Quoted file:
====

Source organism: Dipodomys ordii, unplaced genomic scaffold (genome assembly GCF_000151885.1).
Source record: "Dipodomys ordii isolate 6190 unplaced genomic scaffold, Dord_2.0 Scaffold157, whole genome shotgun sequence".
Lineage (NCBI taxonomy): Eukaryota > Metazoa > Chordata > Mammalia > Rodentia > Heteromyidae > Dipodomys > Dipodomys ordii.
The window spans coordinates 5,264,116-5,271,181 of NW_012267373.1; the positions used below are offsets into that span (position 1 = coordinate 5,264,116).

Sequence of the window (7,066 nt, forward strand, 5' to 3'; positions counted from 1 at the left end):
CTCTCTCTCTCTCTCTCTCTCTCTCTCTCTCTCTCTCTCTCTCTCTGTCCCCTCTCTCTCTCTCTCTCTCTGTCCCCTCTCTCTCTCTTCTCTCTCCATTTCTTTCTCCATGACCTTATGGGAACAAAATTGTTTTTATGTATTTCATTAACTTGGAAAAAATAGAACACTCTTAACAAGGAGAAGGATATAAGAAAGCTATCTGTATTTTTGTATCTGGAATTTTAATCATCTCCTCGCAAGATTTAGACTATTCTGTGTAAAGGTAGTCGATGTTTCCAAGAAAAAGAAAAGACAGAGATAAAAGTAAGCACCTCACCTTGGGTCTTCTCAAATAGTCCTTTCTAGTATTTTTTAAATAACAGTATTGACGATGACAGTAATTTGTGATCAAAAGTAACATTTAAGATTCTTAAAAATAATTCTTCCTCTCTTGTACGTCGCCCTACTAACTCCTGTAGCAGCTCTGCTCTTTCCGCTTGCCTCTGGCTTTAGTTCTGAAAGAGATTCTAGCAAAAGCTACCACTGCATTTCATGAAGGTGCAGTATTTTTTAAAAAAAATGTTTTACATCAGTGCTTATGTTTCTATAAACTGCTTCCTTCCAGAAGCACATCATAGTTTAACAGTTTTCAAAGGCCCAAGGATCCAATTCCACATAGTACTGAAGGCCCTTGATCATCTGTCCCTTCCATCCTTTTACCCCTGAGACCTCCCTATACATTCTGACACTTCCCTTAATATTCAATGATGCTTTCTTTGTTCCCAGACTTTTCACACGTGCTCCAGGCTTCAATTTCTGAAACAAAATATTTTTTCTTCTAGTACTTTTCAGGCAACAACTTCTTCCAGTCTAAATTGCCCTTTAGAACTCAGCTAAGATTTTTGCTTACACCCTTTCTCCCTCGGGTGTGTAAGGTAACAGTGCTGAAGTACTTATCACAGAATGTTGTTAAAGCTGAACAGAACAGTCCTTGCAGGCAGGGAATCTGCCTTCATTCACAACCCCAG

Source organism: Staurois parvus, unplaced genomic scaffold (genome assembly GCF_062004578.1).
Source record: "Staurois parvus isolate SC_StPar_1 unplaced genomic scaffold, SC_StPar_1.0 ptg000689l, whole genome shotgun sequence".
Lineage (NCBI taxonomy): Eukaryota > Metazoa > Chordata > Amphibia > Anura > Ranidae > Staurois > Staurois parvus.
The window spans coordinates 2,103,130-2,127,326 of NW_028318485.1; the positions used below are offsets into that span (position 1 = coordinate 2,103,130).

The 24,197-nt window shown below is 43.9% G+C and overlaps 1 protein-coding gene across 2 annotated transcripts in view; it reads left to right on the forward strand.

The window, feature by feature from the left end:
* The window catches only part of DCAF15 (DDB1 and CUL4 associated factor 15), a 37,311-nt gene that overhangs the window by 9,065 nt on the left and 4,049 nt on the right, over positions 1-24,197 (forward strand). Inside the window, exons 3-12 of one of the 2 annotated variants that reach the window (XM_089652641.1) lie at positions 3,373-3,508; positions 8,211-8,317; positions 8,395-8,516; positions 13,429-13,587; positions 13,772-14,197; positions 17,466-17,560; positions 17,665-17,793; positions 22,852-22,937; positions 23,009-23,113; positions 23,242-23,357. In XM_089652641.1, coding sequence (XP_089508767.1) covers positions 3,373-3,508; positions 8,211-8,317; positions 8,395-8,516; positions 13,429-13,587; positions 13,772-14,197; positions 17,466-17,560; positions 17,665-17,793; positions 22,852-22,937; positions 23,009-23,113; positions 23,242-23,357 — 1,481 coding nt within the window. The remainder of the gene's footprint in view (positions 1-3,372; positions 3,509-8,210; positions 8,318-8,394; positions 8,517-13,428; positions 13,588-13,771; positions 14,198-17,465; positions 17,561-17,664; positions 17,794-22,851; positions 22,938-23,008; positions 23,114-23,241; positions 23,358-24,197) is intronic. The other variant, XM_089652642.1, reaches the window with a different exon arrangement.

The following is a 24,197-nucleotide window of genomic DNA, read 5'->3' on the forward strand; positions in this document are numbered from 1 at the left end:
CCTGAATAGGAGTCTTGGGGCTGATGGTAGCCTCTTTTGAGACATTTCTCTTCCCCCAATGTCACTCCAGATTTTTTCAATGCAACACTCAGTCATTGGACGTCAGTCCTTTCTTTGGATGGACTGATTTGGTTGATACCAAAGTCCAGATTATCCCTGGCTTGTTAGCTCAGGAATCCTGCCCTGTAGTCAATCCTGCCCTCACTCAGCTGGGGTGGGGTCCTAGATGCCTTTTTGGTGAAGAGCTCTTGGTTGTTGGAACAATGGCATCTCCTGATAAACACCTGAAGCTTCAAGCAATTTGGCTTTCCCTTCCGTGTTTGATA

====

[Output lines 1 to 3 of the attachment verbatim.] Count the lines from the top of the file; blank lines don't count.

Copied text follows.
Source organism: Dipodomys ordii, unplaced genomic scaffold (genome assembly GCF_000151885.1).
Source record: "Dipodomys ordii isolate 6190 unplaced genomic scaffold, Dord_2.0 Scaffold157, whole genome shotgun sequence".
Lineage (NCBI taxonomy): Eukaryota > Metazoa > Chordata > Mammalia > Rodentia > Heteromyidae > Dipodomys > Dipodomys ordii.